Manager: No problem with that, we will get it sorted out. That reminds me, we’ll be having our annual Halloween party next month so start thinking of your costumes.

Complete the dialogues with changing the subject expressions from the text above.

Please go to Changing the subject – English language lesson and quiz to view this test
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Useful English expressions – Expressions with “make”

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Difficulty

Low (Medium) High
A1 A2 B1 (B2) C1 C2

In English you will come across lots of expressions containing the verb “make” for instance:

  • She was finding it extremely difficult to make ends meet with her low salary.
  • After their car broke down they had to make their way to the cinema on foot.
  • He made her an offer of €10,000 for her car.
  • She was furious when he made a pass at her.
  • After a lot of hard work and sacrifice he made a fortune and now he is living in luxury
  • The new director made a point of getting to know every employee when he joined our company.
  • It makes no difference if I cook at mine or we eat at yours.
  • Some children are so mean. They made fun of our son because he couldn’t see without his glasses.
  • I can’t make sense of this article. Can you help me please?
  • It really made her day seeing you. She was in a really good mood after you left.

Now take the quiz – good luck :-)

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Useful English expressions – Agreeing and disagreeing

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Difficulty

Low (Medium) High
A1 A2 B1 (B2) C1 C2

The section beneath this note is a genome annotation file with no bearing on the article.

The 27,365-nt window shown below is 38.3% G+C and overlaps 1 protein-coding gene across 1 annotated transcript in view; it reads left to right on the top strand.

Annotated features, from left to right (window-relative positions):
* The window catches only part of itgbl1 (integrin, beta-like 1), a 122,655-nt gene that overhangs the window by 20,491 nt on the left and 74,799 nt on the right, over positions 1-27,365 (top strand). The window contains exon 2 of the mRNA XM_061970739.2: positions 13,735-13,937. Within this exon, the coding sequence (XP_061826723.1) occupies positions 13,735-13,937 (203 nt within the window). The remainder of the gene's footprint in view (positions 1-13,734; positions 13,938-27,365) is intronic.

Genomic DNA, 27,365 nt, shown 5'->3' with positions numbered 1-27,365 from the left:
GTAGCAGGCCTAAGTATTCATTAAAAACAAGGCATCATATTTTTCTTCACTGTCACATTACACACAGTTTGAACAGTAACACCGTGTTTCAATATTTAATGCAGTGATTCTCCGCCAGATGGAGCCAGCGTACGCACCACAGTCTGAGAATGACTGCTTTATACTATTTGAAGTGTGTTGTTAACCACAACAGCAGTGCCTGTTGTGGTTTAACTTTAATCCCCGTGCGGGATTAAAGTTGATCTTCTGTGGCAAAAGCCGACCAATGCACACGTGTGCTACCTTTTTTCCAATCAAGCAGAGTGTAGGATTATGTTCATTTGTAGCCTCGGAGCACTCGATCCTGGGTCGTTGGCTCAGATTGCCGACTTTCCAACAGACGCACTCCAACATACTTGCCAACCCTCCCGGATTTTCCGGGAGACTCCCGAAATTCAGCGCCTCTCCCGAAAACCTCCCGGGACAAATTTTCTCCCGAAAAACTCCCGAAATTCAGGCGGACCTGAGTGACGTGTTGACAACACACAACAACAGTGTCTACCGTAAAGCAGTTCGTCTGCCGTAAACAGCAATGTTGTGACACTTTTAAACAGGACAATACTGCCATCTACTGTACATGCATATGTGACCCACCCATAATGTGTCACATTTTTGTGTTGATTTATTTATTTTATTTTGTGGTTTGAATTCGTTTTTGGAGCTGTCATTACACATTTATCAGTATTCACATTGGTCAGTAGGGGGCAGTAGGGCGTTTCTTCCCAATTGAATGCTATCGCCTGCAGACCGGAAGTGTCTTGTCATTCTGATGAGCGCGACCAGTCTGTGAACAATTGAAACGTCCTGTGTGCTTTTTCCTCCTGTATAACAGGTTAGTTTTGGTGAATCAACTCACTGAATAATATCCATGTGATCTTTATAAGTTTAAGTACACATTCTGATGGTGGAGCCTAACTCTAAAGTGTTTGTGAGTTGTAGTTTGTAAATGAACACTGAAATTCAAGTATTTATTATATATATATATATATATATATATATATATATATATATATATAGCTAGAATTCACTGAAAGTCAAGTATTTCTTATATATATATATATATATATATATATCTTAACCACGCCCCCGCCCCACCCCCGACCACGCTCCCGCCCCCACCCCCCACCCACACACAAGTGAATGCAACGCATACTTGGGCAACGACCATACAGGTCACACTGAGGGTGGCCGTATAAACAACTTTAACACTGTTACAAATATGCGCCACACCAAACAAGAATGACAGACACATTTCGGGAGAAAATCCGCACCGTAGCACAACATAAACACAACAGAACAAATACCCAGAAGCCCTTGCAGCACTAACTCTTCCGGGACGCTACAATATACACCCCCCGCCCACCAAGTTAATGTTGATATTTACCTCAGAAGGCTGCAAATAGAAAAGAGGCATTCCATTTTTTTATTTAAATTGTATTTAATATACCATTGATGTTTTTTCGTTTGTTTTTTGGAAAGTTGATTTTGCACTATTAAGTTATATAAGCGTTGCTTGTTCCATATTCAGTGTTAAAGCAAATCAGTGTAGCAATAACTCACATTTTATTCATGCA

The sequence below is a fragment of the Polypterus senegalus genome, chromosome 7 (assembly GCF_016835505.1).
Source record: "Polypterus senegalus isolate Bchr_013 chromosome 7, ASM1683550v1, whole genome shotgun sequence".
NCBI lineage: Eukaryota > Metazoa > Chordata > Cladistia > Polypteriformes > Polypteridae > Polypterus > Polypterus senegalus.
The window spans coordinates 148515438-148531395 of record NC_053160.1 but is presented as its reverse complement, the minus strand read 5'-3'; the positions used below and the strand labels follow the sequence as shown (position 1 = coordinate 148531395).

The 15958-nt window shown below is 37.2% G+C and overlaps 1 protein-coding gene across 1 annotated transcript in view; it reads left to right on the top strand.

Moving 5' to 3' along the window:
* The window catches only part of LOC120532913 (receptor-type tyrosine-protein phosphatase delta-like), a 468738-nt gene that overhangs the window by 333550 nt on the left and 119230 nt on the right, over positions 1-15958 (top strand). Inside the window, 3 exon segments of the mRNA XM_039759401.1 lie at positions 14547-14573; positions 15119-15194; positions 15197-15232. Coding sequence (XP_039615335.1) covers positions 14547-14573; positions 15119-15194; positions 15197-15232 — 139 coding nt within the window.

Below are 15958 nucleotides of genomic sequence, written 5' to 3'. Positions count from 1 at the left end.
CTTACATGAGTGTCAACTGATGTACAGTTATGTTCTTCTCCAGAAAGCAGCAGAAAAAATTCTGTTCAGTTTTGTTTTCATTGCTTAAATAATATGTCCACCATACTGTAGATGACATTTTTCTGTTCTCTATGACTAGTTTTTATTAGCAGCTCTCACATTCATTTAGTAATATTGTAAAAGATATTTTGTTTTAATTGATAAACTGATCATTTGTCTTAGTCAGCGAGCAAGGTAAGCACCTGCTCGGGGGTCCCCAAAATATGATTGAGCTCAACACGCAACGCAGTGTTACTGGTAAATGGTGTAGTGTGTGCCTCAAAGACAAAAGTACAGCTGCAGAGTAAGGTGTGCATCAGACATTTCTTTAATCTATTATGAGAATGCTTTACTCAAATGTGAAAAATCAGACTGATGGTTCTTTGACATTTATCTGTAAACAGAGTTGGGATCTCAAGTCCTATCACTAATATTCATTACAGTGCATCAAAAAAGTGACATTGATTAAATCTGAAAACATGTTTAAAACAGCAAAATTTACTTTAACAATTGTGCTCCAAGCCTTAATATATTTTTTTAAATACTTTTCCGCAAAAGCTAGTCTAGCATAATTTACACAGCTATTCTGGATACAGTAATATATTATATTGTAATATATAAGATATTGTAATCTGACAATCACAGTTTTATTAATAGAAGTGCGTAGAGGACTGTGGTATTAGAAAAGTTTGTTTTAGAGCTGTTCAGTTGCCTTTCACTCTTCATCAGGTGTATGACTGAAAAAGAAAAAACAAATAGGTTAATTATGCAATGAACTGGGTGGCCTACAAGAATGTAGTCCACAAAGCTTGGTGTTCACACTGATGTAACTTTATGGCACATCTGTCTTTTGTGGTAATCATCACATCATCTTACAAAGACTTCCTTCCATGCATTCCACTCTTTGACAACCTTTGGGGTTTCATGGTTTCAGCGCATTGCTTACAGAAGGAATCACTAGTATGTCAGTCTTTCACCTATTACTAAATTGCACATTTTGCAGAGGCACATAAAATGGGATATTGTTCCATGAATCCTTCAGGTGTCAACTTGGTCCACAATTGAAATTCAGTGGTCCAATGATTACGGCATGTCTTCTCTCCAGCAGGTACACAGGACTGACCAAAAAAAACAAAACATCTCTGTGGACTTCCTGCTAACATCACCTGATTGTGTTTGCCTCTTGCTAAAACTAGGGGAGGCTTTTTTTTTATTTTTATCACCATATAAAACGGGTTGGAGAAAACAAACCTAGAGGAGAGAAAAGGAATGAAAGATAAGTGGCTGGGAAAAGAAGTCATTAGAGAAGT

When people express their opinions we agree or disagree with what they are saying. There are several ways how we can communicate our agreements or disagreements. Below you’ll find some expressions you can use to agree and disagree;

Expressing total agreement
  • I agree with you one hundred per cent.
  • I couldn’t agree more.
  • I completely agree.
  • That’s so true.
  • Absolutely.
  • Exactly.
Expressing partial agreement
  • I agree with you up to a point.
  • That’s true but…
  •  You could be right.
  • It sounds interesting, but..
Expressing total disagreement
  • I totally disagree.
  • No way! (slang)
  • I’m afraid I can’t agree with you.
  • To be honest..
  • On the contrary.(formal)
  • It’s out of the question.

Now take the quiz and see how much you remember :-)

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Functional English: After School Learning, not Detention

Maltalingua after school English
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Maltalingua makes it a point to teach English professionally in the classroom, but also to include teachers and make English practice fun through an active social programme for students.

So, another free late-afternoon lesson was planned for the students to practise English expressions in their free-time. But what should we focus on? Now that the temperature has dropped slightly, and students want to have a tasty hot meal in the evening, we decided to focus on useful expressions for ordering food at a restaurant.

With most of our students attending, and a teacher with big eyes for food, we had a series of role plays and key expressions and vocabulary that can be used when eating out.  Some of the group played the clients and others played the part of waiters or restaurant staff.  Fortunately, most of the clients really enjoyed their ‘meals’, but others were not impressed, and didn’t want to give any tips!

Students found it easy to interact and they asked a lot of questions.  It was also great to have a group of students from different levels of English, who actually taught each other and had real-life spontaneous conversation.

So why not try your own skills at expressions for eating out by visiting our blog and taking the quiz…

http://www.blog.maltalingua.com/english-expressions-at-the-reastaurant-lesson/

Written by: Katrin Risiott